Elucidating genetic mechanisms of adaptation is a goal of central importance in evolutionary biology, yet few empirical studies have succeeded in documenting causal links between molecular variation and organismal fitness in natural populations. Here we report a population genetic analysis of a two-locus alpha-globin polymorphism that underlies physiological adaptation to high-altitude hypoxia in natural populations of deer mice, Peromyscus maniculatus. This system provides a rare opportunity to examine the molecular underpinnings of fitness-related variation in protein function that can be related to a well-defined selection pressure. We surveyed DNA sequence variation in the duplicated alpha-globin genes of P. maniculatus from high- and low-altitude localities (i) to identify the specific mutations that may be responsible for the divergent fine-tuning of hemoglobin function and (ii) to test whether the genes exhibit the expected signature of diversifying selection between populations that inhabit different elevational zones. Results demonstrate that functionally distinct protein alleles are maintained as a long-term balanced polymorphism and that adaptive modifications of hemoglobin function are produced by the independent or joint effects of five amino acid mutations that modulate oxygen-binding affinity.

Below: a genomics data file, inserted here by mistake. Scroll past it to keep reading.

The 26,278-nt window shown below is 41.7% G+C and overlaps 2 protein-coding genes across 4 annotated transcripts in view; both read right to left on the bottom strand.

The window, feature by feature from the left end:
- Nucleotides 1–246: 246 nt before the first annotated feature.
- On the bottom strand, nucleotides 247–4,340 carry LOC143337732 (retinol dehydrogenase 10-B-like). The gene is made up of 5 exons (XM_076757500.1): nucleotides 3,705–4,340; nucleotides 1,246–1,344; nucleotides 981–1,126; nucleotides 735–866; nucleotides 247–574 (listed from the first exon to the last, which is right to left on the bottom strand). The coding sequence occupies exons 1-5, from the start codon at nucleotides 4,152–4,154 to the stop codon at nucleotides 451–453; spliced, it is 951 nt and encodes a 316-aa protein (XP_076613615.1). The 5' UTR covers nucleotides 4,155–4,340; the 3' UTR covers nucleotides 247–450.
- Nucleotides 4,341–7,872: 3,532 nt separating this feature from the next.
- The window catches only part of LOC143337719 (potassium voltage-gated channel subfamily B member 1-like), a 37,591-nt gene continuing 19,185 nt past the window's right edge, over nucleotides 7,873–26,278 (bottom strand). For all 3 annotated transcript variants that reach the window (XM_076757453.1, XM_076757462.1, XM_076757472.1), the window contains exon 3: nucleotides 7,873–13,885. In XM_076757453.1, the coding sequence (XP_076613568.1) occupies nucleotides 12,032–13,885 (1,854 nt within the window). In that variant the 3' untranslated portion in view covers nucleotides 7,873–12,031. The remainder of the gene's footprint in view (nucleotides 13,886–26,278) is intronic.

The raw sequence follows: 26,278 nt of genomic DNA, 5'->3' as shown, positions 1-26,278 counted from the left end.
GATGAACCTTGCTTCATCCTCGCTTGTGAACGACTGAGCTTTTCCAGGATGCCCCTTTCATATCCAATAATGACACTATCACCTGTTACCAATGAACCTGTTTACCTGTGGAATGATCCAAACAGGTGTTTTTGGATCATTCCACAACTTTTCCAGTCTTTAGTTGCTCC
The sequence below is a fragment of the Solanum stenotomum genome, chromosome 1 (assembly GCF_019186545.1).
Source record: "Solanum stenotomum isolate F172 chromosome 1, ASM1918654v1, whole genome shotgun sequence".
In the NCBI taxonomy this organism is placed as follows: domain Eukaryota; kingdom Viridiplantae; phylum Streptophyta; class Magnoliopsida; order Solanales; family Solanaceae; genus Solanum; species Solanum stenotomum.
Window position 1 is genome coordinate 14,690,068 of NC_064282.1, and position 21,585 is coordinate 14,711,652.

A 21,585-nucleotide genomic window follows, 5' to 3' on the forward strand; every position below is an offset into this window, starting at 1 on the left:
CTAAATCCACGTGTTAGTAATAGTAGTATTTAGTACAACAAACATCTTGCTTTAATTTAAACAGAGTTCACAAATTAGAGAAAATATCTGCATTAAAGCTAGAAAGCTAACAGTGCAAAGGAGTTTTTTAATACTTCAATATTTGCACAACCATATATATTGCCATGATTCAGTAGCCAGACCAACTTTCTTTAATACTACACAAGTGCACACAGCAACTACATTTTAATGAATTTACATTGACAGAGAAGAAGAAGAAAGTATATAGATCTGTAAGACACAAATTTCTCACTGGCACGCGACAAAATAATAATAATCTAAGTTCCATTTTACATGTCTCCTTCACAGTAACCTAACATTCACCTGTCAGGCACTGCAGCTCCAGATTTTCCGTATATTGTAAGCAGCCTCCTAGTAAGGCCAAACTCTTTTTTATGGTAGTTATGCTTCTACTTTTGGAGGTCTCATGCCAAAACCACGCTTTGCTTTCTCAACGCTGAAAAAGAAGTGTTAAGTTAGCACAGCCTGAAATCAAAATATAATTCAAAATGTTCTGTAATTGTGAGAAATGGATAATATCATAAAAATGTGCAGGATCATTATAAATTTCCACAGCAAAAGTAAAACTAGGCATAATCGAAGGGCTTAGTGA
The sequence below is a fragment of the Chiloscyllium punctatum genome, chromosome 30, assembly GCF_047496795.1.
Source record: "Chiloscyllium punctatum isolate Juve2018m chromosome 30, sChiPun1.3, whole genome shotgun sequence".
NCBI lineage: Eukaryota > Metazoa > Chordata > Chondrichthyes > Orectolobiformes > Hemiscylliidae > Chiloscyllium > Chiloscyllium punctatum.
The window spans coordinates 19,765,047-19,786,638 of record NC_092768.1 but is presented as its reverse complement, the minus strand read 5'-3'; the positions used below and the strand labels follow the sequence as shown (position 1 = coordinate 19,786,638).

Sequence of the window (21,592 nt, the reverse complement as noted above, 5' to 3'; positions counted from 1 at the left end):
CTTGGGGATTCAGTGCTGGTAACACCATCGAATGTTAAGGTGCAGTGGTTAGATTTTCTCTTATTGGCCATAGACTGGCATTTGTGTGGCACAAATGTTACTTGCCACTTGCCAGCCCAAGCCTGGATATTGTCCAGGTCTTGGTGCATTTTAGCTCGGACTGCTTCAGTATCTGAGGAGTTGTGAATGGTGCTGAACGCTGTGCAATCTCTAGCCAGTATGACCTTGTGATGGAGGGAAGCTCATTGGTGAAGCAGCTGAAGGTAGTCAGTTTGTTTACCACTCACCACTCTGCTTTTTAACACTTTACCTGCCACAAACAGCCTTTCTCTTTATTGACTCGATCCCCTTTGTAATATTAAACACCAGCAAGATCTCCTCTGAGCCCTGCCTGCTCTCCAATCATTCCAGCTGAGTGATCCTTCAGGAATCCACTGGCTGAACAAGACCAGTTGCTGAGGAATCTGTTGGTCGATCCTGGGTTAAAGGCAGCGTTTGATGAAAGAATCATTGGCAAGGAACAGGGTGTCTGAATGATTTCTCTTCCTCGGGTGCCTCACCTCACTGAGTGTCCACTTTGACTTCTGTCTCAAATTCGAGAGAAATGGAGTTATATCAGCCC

Mutation #4
Presumptive Null
No
Molecular Type
Aberration Type
SNP
SNP Coding Change
Nonsynonymous
Molecular Details of the Mutation
His50Pro; Gly57Ala; Ala60Gly; Asp64Gly; Gly71Ser
Experimental Evidence
Taxon A Taxon B Position
Codon - - -
Amino-acid Asp Gly 64
Authors
Storz JF; Sabatino SJ; Hoffmann FG; Gering EJ; Moriyama H; Ferrand N; Monteiro B; Nachman MW
Abstract
Elucidating genetic mechanisms of adaptation is a goal of central importance in evolutionary biology, yet few empirical studies have succeeded in documenting causal links between molecular variation and organismal fitness in natural populations. Here we report a population genetic analysis of a two-locus alpha-globin polymorphism that underlies physiological adaptation to high-altitude hypoxia in natural populations of deer mice, Peromyscus maniculatus. This system provides a rare opportunity to examine the molecular underpinnings of fitness-related variation in protein function that can be related to a well-defined selection pressure. We surveyed DNA sequence variation in the duplicated alpha-globin genes of P. maniculatus from high- and low-altitude localities (i) to identify the specific mutations that may be responsible for the divergent fine-tuning of hemoglobin function and (ii) to test whether the genes exhibit the expected signature of diversifying selection between populations that inhabit different elevational zones. Results demonstrate that functionally distinct protein alleles are maintained as a long-term balanced polymorphism and that adaptive modifications of hemoglobin function are produced by the independent or joint effects of five amino acid mutations that modulate oxygen-binding affinity.